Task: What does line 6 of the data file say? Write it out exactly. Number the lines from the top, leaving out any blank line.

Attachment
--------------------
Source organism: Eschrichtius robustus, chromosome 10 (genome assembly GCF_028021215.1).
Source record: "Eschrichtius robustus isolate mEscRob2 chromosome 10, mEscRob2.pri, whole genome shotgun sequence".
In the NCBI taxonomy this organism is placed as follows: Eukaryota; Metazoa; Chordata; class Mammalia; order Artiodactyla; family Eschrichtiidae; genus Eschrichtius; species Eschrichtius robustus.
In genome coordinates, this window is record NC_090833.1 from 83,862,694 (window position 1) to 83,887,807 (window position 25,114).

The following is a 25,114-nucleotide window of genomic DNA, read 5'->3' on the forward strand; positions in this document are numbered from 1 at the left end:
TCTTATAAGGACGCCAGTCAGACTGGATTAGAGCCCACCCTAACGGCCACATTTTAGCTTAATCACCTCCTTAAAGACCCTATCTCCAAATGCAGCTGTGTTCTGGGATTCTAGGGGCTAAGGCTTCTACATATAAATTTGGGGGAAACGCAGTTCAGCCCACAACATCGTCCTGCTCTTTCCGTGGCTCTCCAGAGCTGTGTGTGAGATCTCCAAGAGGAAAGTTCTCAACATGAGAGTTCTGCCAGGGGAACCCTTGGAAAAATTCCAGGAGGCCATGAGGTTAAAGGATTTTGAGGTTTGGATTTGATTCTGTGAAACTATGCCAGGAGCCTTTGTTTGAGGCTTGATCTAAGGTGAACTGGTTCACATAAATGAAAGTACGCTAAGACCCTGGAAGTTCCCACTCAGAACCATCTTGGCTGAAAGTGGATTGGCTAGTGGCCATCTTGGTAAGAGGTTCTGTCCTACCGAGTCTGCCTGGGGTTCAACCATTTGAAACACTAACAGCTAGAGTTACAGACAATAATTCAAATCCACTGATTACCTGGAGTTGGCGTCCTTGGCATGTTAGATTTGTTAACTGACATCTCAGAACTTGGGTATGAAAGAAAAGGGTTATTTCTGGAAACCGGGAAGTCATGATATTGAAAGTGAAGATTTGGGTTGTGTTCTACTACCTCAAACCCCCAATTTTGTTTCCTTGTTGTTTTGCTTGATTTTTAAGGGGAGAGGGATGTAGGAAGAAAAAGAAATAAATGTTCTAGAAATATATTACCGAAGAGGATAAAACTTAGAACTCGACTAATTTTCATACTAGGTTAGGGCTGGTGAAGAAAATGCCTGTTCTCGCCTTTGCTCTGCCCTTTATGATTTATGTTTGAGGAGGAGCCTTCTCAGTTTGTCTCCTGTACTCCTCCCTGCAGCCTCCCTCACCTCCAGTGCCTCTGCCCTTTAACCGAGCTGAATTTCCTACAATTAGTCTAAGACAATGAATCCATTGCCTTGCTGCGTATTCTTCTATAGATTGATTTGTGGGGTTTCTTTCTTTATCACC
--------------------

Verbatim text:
TCTTATAAGGACGCCAGTCAGACTGGATTAGAGCCCACCCTAACGGCCACATTTTAGCTTAATCACCTCCTTAAAGACCCTATCTCCAAATGCAGCTGTGTTCTGGGATTCTAGGGGCTAAGGCTTCTACATATAAATTTGGGGGAAACGCAGTTCAGCCCACAACATCGTCCTGCTCTTTCCGTGGCTCTCCAGAGCTGTGTGTGAGATCTCCAAGAGGAAAGTTCTCAACATGAGAGTTCTGCCAGGGGAACCCTTGGAAAAATTCCAGGAGGCCATGAGGTTAAAGGATTTTGAGGTTTGGATTTGATTCTGTGAAACTATGCCAGGAGCCTTTGTTTGAGGCTTGATCTAAGGTGAACTGGTTCACATAAATGAAAGTACGCTAAGACCCTGGAAGTTCCCACTCAGAACCATCTTGGCTGAAAGTGGATTGGCTAGTGGCCATCTTGGTAAGAGGTTCTGTCCTACCGAGTCTGCCTGGGGTTCAACCATTTGAAACACTAACAGCTAGAGTTACAGACAATAATTCAAATCCACTGATTACCTGGAGTTGGCGTCCTTGGCATGTTAGATTTGTTAACTGACATCTCAGAACTTGGGTATGAAAGAAAAGGGTTATTTCTGGAAACCGGGAAGTCATGATATTGAAAGTGAAGATTTGGGTTGTGTTCTACTACCTCAAACCCCCAATTTTGTTTCCTTGTTGTTTTGCTTGATTTTTAAGGGGAGAGGGATGTAGGAAGAAAAAGAAATAAATGTTCTAGAAATATATTACCGAAGAGGATAAAACTTAGAACTCGACTAATTTTCATACTAGGTTAGGGCTGGTGAAGAAAATGCCTGTTCTCGCCTTTGCTCTGCCCTTTATGATTTATGTTTGAGGAGGAGCCTTCTCAGTTTGTCTCCTGTACTCCTCCCTGCAGCCTCCCTCACCTCCAGTGCCTCTGCCCTTTAACCGAGCTGAATTTCCTACAATTAGTCTAAGACAATGAATCCATTGCCTTGCTGCGTATTCTTCTATAGATTGATTTGTGGGGTTTCTTTCTTTATCACC